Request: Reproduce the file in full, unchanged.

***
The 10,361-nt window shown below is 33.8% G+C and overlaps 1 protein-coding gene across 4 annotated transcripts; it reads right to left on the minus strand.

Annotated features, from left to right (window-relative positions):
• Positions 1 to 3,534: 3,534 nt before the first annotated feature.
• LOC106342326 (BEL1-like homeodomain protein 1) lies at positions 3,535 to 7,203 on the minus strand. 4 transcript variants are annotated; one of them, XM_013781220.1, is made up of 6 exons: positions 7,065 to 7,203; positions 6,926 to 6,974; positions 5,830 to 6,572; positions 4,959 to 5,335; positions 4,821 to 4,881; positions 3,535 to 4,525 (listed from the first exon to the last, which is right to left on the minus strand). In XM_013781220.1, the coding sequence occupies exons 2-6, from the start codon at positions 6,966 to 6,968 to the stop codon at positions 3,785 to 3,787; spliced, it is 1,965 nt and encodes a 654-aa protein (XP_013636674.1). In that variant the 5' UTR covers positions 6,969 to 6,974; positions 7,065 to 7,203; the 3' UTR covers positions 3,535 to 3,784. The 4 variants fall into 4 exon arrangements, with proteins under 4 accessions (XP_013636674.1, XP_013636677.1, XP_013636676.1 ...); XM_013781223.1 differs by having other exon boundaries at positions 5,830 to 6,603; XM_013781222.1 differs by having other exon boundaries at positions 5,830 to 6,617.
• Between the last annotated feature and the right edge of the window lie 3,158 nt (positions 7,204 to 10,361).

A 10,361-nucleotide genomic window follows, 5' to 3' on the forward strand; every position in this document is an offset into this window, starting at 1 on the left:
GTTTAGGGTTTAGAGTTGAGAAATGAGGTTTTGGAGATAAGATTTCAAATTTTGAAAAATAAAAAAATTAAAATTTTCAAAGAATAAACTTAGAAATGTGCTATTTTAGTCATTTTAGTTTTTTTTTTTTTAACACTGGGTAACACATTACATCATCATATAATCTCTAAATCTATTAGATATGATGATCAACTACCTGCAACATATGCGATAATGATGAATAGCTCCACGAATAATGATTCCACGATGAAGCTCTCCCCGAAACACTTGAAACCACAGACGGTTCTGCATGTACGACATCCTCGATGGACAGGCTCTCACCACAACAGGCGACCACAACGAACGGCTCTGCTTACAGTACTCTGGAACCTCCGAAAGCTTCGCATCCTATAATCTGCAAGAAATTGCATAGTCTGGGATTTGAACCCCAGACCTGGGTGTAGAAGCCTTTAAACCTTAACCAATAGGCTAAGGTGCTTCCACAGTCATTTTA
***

The 10,361-nt window shown below is 33.8% G+C and overlaps 1 protein-coding gene across 4 annotated transcripts; it reads right to left on the minus strand.

Annotated features, from left to right (window-relative positions):
• Positions 1 to 3,534: 3,534 nt before the first annotated feature.
• LOC106342326 (BEL1-like homeodomain protein 1) lies at positions 3,535 to 7,203 on the minus strand. 4 transcript variants are annotated; one of them, XM_013781220.1, is made up of 6 exons: positions 7,065 to 7,203; positions 6,926 to 6,974; positions 5,830 to 6,572; positions 4,959 to 5,335; positions 4,821 to 4,881; positions 3,535 to 4,525 (listed from the first exon to the last, which is right to left on the minus strand). In XM_013781220.1, the coding sequence occupies exons 2-6, from the start codon at positions 6,966 to 6,968 to the stop codon at positions 3,785 to 3,787; spliced, it is 1,965 nt and encodes a 654-aa protein (XP_013636674.1). In that variant the 5' UTR covers positions 6,969 to 6,974; positions 7,065 to 7,203; the 3' UTR covers positions 3,535 to 3,784. The 4 variants fall into 4 exon arrangements, with proteins under 4 accessions (XP_013636674.1, XP_013636677.1, XP_013636676.1 ...); XM_013781223.1 differs by having other exon boundaries at positions 5,830 to 6,603; XM_013781222.1 differs by having other exon boundaries at positions 5,830 to 6,617.
• Between the last annotated feature and the right edge of the window lie 3,158 nt (positions 7,204 to 10,361).

A 10,361-nucleotide genomic window follows, 5' to 3' on the forward strand; every position in this document is an offset into this window, starting at 1 on the left:
GTTTAGGGTTTAGAGTTGAGAAATGAGGTTTTGGAGATAAGATTTCAAATTTTGAAAAATAAAAAAATTAAAATTTTCAAAGAATAAACTTAGAAATGTGCTATTTTAGTCATTTTAGTTTTTTTTTTTTTAACACTGGGTAACACATTACATCATCATATAATCTCTAAATCTATTAGATATGATGATCAACTACCTGCAACATATGCGATAATGATGAATAGCTCCACGAATAATGATTCCACGATGAAGCTCTCCCCGAAACACTTGAAACCACAGACGGTTCTGCATGTACGACATCCTCGATGGACAGGCTCTCACCACAACAGGCGACCACAACGAACGGCTCTGCTTACAGTACTCTGGAACCTCCGAAAGCTTCGCATCCTATAATCTGCAAGAAATTGCATAGTCTGGGATTTGAACCCCAGACCTGGGTGTAGAAGCCTTTAAACCTTAACCAATAGGCTAAGGTGCTTCCACAGTCATTTTA